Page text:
Hatteras Island District (Ramp 27 South to Hatteras Inlet) The Hatteras District has a total distance of 31.9 miles of ocean shoreline. Approximately 1.5 miles of beach are closed for full beach resource closures. Approximately 4.6 miles of beach are closed for safety closures. Approximately 11.5 miles of beach are closed for seasonal closures in front of the villages of Avon, Frisco, and Hatteras. (Open to pedestrian only beginning May 15, 2006)
Ramp 27-Ramp 30: Access status: Beach is open to ORV and Pedestrian access south of Ramp 27 for 1.4 miles. No through access to Ramp 30. · Resource protection area for American Oystercatcher and Colonial Waterbirds, nesting 0.3 miles south of Ramp 27. A majority of the closure is located west of the ORV corridor stakes. The closure is 400 feet wide and extends 100 feet towards the ocean in to the ORV corridor. ORV and pedestrian corridor will be maintained at this time. · American Oystercatcher protection area is 0.8 mile south of Ramp 27 was removed due to loss of nest. · American Oystercatcher closure 1.0 mile south of Ramp 27 was removed due to loss of nest. · Resource protection area for American Oystercatcher chicks, 1.4 miles south of Ramp 27. This is a full beach protection area. The area is 0.3 miles long.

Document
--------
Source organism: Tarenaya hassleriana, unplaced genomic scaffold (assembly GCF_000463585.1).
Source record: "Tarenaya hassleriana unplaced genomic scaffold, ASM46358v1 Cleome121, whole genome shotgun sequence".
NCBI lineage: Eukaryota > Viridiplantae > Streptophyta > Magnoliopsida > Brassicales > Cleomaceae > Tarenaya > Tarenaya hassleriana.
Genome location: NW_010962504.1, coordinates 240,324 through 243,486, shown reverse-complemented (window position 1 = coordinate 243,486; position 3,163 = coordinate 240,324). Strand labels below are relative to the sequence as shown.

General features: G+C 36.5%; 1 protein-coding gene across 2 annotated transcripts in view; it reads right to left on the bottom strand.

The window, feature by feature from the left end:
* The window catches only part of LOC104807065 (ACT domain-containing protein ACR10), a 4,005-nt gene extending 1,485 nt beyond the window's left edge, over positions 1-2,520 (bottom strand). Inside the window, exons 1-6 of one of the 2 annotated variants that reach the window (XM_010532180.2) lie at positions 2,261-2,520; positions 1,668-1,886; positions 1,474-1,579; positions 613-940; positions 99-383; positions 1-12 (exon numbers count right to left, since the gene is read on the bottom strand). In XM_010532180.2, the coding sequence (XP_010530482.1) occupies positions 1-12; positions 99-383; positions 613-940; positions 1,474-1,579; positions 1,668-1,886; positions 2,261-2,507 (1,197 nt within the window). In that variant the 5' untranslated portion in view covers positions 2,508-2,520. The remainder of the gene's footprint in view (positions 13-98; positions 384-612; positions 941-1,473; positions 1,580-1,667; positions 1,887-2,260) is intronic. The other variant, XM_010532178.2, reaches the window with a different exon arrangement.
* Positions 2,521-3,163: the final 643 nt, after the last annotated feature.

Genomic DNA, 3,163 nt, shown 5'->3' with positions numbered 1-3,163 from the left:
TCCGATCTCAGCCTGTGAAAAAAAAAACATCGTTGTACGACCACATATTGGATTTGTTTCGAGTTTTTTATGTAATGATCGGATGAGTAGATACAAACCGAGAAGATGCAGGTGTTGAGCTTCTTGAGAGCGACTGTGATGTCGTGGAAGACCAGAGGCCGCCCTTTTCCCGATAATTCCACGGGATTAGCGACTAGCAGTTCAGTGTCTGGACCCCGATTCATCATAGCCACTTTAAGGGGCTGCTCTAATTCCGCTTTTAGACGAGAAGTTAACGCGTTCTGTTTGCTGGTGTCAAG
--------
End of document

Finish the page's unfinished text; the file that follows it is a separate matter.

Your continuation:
Ramp 30-Ramp 34: Access status: Beach is open to ORV and Pedestrian access south of Ramp 30 to 0.5 miles north of Ramp 34. No through access to Ramp 34. · Safety closure between Ramp 30 and Ramp 34 has been reduced in length from 2.5 miles to 0.3 miles. · American Oystercatcher closure begins 1.05 miles north of Ramp 34. A pedestrian and ORV access corridor will be maintained at this time. · Least Tern colony is 0.5 miles north of Ramp 34. Pedestrian and ORV access is maintained at this time.